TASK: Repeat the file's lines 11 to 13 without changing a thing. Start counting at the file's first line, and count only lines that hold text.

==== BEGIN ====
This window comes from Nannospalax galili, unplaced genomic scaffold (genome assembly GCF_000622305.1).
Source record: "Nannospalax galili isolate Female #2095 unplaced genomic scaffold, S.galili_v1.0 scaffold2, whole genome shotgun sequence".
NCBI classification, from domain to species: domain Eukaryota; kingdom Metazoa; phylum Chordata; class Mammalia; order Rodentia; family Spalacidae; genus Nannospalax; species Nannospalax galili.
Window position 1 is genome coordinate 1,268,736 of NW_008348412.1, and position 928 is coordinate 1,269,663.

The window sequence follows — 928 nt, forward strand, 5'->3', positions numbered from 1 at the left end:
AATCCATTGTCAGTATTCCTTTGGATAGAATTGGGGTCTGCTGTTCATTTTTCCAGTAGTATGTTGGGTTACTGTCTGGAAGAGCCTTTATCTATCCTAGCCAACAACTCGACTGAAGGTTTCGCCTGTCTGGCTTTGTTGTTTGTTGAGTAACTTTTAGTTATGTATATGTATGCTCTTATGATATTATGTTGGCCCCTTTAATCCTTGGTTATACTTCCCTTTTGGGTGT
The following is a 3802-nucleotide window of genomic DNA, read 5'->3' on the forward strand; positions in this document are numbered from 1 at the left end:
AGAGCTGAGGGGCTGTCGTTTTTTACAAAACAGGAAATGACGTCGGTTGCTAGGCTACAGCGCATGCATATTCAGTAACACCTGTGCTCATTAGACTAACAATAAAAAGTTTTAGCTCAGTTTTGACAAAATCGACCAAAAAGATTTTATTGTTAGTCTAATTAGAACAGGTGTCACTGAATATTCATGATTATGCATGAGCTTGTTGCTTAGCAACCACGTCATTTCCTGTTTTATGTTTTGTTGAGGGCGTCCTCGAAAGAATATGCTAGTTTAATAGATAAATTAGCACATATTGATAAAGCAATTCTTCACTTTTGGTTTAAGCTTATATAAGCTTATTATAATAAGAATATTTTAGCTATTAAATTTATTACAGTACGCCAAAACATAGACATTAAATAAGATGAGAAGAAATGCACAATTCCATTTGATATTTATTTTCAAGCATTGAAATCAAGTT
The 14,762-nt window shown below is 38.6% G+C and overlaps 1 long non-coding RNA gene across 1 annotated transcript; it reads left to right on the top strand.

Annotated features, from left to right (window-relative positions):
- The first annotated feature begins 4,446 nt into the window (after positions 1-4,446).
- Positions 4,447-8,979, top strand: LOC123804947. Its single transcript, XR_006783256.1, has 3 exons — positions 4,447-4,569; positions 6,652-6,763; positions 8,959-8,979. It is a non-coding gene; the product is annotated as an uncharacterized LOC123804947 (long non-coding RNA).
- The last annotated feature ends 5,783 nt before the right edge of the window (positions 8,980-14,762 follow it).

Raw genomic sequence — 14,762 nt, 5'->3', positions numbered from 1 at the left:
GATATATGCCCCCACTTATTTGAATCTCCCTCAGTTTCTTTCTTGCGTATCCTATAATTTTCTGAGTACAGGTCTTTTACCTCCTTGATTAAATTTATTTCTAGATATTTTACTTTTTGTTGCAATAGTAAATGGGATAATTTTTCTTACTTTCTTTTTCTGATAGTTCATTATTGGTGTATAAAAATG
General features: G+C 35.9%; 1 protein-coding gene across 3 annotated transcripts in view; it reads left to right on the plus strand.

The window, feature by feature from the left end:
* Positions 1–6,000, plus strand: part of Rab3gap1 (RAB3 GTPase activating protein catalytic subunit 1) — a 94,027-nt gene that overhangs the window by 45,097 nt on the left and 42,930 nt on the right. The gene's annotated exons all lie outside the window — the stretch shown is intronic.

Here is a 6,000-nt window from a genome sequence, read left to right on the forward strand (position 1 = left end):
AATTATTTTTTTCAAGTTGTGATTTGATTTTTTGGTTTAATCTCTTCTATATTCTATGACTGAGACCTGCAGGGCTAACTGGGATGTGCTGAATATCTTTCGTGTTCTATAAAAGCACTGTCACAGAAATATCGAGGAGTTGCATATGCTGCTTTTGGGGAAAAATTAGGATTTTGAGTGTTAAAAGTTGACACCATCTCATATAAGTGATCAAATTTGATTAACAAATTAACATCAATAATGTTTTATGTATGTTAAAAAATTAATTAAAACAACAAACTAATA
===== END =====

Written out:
- The first annotated feature begins 4,446 nt into the window (after positions 1-4,446).
- Positions 4,447-8,979, top strand: LOC123804947. Its single transcript, XR_006783256.1, has 3 exons — positions 4,447-4,569; positions 6,652-6,763; positions 8,959-8,979. It is a non-coding gene; the product is annotated as an uncharacterized LOC123804947 (long non-coding RNA).
- The last annotated feature ends 5,783 nt before the right edge of the window (positions 8,980-14,762 follow it).